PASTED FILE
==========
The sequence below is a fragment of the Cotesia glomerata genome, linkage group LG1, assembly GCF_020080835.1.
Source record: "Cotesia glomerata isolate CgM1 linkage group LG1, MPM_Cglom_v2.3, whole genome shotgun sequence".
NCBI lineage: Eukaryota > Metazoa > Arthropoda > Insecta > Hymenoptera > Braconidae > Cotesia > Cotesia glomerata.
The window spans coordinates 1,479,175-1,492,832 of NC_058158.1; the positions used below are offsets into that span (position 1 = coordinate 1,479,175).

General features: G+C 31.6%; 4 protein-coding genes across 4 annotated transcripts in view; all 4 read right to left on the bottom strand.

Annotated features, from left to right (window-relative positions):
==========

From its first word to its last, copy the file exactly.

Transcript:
The sequence below is a fragment of the Cotesia glomerata genome, linkage group LG1, assembly GCF_020080835.1.
Source record: "Cotesia glomerata isolate CgM1 linkage group LG1, MPM_Cglom_v2.3, whole genome shotgun sequence".
NCBI lineage: Eukaryota > Metazoa > Arthropoda > Insecta > Hymenoptera > Braconidae > Cotesia > Cotesia glomerata.
The window spans coordinates 1,479,175-1,492,832 of NC_058158.1; the positions used below are offsets into that span (position 1 = coordinate 1,479,175).

General features: G+C 31.6%; 4 protein-coding genes across 4 annotated transcripts in view; all 4 read right to left on the bottom strand.

Annotated features, from left to right (window-relative positions):